Just the beginning – Live racing returns; expanded gaming is around the corner

May 19, 2010
By

The opening of Suffolk Downs for another racing season Saturday may have marked the last time racing only is the main venue at the venerable track.

With the state’s expanded gaming legislation moving ahead quickly in the House, where a bill was already approved and reported out favorably and in the Senate, where that body is apparently writing its own bill, it is likely that next year’s opening of Suffolk Downs could find it with a license to make it a casino as well as a horse racing track.

The opening Saturday – 11,000 attended – was the 75th Anniversary racing season that got underway with a bang.

It was a gorgeous day and many families came out to enjoy it.

“It was nice to see so many people having such a good time,” said Chip Tuttle, the track’s chief operating officer and the architect of its salient to have it designated a casino.

The state is on track to expand gambling in Massachusetts and it is believed Suffolk Downs is in the lead among investors aiming to snare a casino license.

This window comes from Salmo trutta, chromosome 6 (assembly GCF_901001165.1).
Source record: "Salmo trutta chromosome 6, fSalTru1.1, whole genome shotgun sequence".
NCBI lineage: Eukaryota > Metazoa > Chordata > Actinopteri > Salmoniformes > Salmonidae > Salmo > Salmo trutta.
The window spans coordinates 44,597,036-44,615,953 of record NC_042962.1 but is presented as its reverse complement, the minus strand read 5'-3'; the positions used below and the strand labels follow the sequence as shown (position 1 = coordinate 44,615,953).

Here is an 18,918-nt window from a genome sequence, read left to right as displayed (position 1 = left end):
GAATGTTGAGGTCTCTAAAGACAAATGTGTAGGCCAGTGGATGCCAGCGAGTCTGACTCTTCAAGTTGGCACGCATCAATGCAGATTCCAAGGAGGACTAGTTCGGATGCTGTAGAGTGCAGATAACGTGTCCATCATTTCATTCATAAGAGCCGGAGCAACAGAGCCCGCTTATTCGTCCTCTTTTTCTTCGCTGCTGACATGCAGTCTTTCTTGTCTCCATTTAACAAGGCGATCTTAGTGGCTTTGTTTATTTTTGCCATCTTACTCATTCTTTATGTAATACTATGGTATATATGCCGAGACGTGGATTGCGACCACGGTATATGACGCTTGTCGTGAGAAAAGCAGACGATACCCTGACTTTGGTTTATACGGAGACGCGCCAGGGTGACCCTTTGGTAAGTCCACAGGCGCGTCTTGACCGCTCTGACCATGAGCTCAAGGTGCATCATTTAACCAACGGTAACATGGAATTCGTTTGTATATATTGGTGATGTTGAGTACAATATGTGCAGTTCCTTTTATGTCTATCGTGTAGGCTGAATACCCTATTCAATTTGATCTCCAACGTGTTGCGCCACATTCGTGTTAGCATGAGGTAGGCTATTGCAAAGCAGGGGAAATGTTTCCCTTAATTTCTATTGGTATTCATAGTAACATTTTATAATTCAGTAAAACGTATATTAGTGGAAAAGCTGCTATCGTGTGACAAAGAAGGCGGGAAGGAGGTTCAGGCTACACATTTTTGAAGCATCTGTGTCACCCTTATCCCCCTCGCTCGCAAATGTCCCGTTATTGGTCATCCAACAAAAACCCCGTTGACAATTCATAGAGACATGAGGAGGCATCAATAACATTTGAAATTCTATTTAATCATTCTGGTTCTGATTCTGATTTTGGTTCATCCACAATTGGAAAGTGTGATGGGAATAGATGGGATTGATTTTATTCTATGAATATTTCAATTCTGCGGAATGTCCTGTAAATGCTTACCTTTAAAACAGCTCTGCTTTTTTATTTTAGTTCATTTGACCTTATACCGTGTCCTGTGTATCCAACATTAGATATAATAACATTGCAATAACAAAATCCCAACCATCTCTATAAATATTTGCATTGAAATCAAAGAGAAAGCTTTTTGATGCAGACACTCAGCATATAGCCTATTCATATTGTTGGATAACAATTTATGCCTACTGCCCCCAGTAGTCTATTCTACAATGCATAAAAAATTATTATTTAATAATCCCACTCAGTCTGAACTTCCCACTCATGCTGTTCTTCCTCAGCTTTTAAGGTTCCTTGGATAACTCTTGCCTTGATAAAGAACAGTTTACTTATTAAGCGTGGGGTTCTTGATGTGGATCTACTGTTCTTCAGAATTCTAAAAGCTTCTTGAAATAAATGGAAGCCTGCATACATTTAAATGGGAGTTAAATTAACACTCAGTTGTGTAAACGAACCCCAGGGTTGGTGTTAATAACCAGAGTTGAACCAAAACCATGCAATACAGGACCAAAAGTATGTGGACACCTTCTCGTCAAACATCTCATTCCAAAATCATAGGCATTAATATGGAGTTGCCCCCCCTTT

The historic track opened on July 10, 1935. Over the years, it has been the incubator for some of the most historic names in horse racing.

Seabiscuit, Whirlaway, John Henry, Cigar and Skip Away all got their start at Suffolk Downs and went on to careers with varying degrees of success.

Seabiscuit, of course, is the best known star thoroughbred to come out of Suffolk Downs during its long history.

Opening day also brought out a small cavalcade of local notables, who attended a wonderful, invitation only affair in the Top Sider Room.

This room is Suffolk’s finest vantage point of the track from high above.

The track’s ownership was present, as were hundreds of invited guests from Revere, East Boston, Winthrop and Chelsea.

Noted among the crowd were former State Senate President Robert Travaglini, State Senator Anthony Petruccelli, Representative Kathi Anne Reinstein, East Boston city councilor Sal LaMattina, many Revere city councilors and a large turnout of local business leaders and friends of the track.

It is expected that the expanded gaming bill should be ready and voted into effect sometime in mid-July. What it will be exactly in its finished form is up for debate.

The Saturday opening at Suffolk Downs went off without a hitch – a harbinger of sorts of much bigger things to come for the track – as it entered its 75th and perhaps most important year in its history.

Real Time Web Analytics - Buzz Stat